Children have improved access to safe drinking water in Aleppo thanks to UNICEF
Protecting children’s health and education while restoring critical services
Aleppo, Syria, 22 March 2020- Years of violence have taken a toll on water infrastructure across the city of Aleppo, often used as a weapon of war, including major water pumping stations. This caused a lack of running water at homes, forcing families to rely on alternative water sources, including expensive water-trucking, or local wells and public water points.
Children especially carried the brunt of fetching water for their families from water points, forced to walk long distances under the scorching sun or in dropping temperatures, stand in long queues for several hours and carry jerrycans of water too heavy for their small bodies.
“My back used to hurt all the time,” recalls Ahmad, 11, who, together with his siblings, would spend the day going back and forth between their house and the water point, to collect water for their family.
"I couldn’t feel my hands while carrying the heavy jerrycans back home"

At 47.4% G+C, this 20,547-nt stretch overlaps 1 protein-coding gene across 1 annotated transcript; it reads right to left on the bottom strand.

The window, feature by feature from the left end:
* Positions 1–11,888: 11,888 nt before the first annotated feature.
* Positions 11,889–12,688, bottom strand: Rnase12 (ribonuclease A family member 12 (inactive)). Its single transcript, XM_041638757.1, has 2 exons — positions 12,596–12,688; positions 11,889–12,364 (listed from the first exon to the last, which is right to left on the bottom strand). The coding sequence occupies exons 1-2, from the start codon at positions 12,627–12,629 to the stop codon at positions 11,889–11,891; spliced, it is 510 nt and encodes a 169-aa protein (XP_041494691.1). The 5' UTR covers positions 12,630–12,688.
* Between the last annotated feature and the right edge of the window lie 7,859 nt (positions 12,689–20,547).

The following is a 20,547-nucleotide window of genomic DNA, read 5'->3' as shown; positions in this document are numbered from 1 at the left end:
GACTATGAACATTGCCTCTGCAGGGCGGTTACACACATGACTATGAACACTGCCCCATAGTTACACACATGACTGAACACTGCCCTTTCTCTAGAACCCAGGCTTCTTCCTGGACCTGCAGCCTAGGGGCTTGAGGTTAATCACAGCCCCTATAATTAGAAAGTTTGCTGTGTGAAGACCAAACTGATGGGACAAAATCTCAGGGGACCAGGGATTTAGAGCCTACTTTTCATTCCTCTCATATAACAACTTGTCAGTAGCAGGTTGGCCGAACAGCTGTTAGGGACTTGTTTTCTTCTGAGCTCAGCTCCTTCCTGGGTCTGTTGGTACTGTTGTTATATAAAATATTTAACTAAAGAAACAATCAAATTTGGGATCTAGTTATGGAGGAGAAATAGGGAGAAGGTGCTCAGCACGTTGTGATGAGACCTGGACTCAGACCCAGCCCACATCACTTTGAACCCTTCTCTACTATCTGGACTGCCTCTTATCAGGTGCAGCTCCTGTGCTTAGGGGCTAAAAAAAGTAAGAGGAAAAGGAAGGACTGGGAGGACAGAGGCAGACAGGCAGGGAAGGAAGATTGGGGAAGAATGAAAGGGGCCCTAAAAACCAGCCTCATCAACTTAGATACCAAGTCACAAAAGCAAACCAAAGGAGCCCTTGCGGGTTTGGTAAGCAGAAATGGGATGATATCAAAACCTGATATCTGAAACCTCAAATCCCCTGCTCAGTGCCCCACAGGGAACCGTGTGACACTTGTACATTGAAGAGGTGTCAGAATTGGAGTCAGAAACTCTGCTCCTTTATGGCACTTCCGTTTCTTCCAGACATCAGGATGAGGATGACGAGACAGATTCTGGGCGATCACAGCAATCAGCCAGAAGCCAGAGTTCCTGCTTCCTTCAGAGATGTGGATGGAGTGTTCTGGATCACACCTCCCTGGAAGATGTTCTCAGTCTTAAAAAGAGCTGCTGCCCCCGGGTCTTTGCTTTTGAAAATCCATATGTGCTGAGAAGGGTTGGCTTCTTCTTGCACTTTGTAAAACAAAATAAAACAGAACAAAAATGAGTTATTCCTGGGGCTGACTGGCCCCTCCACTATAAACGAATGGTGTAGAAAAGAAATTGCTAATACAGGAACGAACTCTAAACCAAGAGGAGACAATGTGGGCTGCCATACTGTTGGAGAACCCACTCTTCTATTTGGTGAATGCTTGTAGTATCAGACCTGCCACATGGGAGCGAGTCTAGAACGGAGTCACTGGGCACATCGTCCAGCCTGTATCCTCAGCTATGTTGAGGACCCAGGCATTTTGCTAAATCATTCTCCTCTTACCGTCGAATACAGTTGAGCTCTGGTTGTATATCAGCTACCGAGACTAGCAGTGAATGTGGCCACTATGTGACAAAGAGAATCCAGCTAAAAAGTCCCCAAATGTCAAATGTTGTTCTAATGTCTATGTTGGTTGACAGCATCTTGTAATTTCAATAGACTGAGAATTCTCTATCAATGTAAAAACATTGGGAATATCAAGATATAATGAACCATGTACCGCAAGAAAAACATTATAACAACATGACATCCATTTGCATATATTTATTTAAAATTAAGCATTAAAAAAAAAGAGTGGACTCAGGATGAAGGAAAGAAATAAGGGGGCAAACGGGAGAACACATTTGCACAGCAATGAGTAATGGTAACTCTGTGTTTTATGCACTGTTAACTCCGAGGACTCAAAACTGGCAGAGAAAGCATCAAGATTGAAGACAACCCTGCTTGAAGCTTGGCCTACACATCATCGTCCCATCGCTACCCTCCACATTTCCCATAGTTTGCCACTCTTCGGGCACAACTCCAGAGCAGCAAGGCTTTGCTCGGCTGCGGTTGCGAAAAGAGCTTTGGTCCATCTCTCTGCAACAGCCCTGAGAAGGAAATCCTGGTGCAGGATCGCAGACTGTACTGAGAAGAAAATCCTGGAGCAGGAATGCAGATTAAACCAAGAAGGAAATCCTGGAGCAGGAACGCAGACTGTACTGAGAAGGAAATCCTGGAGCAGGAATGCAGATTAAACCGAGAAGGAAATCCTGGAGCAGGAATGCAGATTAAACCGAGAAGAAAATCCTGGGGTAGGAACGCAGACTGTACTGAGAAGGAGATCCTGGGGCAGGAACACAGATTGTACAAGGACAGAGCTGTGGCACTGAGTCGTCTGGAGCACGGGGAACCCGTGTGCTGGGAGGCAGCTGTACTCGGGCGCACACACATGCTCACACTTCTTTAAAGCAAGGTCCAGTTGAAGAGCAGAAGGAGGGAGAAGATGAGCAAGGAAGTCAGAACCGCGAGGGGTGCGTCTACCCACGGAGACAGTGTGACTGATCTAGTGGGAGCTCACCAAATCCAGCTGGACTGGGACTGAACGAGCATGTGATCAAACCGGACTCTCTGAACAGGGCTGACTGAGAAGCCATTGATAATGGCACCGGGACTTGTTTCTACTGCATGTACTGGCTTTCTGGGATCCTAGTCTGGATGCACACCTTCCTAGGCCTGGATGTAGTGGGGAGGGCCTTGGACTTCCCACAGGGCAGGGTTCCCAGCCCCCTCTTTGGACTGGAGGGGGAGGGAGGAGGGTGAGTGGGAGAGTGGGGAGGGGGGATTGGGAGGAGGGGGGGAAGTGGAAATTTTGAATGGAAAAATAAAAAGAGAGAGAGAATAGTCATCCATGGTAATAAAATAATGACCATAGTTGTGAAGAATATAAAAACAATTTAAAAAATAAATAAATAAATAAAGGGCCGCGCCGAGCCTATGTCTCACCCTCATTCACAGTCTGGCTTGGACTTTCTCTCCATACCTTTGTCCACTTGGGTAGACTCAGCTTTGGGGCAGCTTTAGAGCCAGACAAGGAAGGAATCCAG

The children only went to school intermittently, having to take turns waiting in queues to collect water. Their daily task also took way time they could spend doing homework, playing or resting.
Back in 2014, Ahmad, his six siblings and parents fled their home in eastern Aleppo as violence escalated and spent over 3 years on the move. Following respite in violence, they returned to Al-Halawaniyeh neighbourhoods amidst a severe lack of services, including lack of running water.
Together with partners, UNICEF just concluded the first phase of a critical project to restore water and sewage networks in the city of Aleppo, benefitting over 700,000 people. This includes the rehabilitation of major water pipelines to improve the quality and increase the quantity of water reaching people’s homes in the eastern neighbourhoods of the city. The project also covers the replacement of sewage pipelines to eliminate underground water contamination.
“The main objective of the project is to protect children’s health and education while restoring critical services,” says Maher Ghafari, Water, Sanitation and Hygiene (WASH) officer in Aleppo. “Water is a right that children should have without having to sacrifice their education or wellbeing,” he adds.
"Now we can just open the tap and have running water at home. We don’t miss out on school and have time to play,"